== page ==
Blondie (confection)

From Wikipedia, the free encyclopedia
Jump to: navigation, search
Toffee blondies.jpg
Toffee blondies
Alternative names Blond[e] brownie, blondie bar
Type Dessert bar
Place of origin United States
Main ingredients Flour, brown sugar, butter, eggs, baking powder, vanilla
Cookbook: Blondies  Media: Blondies

A blondie (also known as a "blond[e] brownie" or "blondie bar") is a rich, sweet dessert bar. It resembles the traditional chocolate brownie, but substitutes vanilla for the cocoa used in brownies,[1] and contains brown sugar. Blondies are made from flour, brown sugar, butter, eggs, baking powder, and vanilla, and may also contain walnuts or pecans. Chip blondies may contain white or dark chocolate chips, butterscotch chips, or other flavored chips.[1]

Blondies differ significantly from white chocolate brownies. Unlike the white chocolate brownie or the normal brownie, they contain no chocolate or chocolate flavouring, other than chocolate chips, which may be included. They may also contain coconut, nuts, toffee, or any other chunky candy for added texture. Blondies are not usually frosted; the brown sugar tends to be sweet enough. A variation is the Congo bar, which contains chocolate chips with either walnuts or coconut.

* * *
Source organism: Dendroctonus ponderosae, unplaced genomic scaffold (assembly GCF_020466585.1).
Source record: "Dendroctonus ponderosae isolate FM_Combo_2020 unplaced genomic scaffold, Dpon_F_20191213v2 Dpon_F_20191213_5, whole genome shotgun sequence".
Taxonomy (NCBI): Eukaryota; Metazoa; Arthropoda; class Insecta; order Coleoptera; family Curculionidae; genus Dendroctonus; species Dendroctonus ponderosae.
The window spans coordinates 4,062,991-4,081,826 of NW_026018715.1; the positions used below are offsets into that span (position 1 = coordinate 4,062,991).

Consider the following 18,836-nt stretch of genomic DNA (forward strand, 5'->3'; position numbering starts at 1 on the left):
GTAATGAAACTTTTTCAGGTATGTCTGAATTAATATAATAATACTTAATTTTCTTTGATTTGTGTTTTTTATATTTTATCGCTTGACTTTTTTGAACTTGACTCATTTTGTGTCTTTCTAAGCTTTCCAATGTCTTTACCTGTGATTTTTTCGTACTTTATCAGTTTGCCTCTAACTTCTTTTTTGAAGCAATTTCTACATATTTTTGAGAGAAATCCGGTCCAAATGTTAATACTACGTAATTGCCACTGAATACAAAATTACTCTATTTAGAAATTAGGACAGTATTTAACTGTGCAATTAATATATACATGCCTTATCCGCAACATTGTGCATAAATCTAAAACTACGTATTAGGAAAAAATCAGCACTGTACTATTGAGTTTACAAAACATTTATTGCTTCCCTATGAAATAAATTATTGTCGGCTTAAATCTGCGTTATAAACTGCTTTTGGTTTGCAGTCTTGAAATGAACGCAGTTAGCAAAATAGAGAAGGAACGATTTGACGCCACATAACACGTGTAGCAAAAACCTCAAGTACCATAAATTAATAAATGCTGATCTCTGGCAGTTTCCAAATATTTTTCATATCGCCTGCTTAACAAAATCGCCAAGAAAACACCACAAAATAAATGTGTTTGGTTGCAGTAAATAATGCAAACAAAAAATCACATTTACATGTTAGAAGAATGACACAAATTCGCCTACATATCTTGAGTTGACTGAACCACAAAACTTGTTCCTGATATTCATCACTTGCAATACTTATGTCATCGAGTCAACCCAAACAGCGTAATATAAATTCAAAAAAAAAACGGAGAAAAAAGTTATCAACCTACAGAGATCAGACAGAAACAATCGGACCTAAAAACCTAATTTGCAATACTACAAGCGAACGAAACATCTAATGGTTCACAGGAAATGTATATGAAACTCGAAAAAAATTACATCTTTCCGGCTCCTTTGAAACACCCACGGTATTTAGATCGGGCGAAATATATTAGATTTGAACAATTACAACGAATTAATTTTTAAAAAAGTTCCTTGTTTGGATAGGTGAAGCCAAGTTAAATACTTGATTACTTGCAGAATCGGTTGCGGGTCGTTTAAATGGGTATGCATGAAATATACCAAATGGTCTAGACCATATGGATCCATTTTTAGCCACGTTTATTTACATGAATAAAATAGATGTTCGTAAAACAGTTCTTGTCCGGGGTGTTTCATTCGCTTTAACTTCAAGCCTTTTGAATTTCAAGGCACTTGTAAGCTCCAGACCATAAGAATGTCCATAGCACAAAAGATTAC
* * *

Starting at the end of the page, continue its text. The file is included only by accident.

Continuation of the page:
They are baked in a pan in an oven in a manner similar to that of the baking of traditional brownies, then they are cut into rectangular shapes for serving. Blondies are sometimes served in sundaes, often topped with caramel sauce.



  • A US patent 4774099 A, Robert D. Feeney; Robert L. Prosise & Joseph McGrady et al., "Process for making brownies containing cellulosic fiber", published 27 September 1988, assigned to The Procter & Gamble Company